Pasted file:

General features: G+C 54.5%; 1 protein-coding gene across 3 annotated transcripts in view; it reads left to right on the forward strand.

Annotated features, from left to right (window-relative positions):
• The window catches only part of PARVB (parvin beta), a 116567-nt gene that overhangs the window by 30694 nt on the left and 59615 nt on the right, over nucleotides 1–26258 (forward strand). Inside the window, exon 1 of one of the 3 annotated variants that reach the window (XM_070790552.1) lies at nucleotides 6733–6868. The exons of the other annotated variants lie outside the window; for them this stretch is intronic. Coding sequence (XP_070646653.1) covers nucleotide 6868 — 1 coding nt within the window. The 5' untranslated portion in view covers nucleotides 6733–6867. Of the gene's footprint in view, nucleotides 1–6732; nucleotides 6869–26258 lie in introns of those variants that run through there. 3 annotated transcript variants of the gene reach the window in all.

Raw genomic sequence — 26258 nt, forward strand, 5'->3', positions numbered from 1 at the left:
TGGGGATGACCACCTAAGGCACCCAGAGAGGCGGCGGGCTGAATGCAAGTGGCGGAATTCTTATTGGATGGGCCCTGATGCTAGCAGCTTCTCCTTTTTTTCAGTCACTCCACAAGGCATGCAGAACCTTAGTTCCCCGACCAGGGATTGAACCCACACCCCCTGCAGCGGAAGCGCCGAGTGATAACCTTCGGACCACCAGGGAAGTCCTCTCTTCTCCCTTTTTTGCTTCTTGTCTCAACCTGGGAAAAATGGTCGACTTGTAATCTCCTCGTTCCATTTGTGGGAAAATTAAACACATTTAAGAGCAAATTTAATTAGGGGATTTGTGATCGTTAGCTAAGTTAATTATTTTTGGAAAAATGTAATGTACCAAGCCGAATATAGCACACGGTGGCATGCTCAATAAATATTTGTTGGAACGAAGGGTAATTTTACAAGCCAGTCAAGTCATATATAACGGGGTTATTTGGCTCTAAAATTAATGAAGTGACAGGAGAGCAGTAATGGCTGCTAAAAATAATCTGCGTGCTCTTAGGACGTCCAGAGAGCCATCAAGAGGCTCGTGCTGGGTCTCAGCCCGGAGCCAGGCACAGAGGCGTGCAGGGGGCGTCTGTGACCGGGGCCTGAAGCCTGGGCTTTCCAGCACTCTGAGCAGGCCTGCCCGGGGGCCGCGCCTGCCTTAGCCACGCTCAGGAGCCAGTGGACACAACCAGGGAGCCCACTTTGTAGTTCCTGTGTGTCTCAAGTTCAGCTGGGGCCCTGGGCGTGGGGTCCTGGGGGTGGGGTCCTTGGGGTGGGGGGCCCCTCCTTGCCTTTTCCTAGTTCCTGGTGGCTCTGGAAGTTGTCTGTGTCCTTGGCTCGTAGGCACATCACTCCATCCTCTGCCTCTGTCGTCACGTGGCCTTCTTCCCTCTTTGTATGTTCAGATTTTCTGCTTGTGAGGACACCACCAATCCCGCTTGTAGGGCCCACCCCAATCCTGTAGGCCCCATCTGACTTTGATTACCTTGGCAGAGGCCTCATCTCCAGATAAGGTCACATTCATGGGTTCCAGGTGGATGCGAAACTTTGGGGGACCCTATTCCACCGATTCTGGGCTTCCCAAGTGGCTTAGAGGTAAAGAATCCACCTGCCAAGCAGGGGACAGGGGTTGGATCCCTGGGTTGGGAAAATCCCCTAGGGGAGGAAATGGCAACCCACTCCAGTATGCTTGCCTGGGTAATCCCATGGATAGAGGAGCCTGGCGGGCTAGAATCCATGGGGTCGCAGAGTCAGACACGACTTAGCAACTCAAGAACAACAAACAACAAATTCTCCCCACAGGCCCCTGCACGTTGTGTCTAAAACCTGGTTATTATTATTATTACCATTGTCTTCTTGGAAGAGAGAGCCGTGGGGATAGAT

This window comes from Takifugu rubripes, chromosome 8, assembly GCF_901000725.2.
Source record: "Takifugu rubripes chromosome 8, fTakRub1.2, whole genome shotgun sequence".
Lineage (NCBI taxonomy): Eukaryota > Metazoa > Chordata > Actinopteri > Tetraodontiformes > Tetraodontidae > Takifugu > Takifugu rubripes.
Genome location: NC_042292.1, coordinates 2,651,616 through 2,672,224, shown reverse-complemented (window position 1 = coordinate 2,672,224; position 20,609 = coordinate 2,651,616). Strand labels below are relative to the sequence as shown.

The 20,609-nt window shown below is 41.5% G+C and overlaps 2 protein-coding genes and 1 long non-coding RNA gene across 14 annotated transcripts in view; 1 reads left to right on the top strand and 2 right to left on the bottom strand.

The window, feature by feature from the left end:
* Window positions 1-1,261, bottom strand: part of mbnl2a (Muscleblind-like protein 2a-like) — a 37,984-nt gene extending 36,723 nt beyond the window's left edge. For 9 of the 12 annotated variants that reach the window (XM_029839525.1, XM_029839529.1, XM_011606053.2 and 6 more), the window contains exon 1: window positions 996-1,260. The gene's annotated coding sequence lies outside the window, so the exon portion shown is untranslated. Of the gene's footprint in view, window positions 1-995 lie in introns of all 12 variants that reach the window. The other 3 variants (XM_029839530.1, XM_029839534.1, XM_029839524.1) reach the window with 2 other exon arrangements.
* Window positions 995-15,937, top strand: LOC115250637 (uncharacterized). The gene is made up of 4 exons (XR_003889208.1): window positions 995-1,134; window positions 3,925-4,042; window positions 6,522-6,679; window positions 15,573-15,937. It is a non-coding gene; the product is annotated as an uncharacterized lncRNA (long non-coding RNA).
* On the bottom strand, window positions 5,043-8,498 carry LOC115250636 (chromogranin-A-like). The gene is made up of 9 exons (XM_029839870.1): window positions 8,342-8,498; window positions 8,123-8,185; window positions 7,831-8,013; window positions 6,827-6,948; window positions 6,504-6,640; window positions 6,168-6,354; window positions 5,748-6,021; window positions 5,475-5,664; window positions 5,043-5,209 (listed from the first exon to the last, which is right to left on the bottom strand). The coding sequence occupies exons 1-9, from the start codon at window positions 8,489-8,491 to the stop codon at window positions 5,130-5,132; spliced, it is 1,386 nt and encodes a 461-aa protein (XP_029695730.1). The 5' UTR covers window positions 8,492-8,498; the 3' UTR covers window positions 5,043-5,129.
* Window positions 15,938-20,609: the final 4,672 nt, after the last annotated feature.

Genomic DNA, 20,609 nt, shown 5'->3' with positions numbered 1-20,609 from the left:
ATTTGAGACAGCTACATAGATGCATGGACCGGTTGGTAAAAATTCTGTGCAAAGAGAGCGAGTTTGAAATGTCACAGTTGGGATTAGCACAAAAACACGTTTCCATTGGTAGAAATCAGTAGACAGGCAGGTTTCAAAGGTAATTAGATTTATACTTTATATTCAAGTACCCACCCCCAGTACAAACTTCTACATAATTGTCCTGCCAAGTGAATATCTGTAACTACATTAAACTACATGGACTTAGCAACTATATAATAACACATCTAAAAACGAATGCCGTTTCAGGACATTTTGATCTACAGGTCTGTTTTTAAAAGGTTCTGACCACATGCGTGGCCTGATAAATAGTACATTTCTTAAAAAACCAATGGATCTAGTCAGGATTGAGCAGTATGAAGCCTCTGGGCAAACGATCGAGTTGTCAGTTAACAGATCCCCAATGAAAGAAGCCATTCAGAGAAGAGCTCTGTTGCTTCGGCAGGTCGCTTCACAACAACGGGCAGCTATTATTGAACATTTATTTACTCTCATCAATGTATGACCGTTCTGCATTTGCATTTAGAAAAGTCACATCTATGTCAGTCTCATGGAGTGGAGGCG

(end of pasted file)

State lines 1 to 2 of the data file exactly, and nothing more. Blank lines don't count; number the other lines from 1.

General features: G+C 54.5%; 1 protein-coding gene across 3 annotated transcripts in view; it reads left to right on the forward strand.

Annotated features, from left to right (window-relative positions):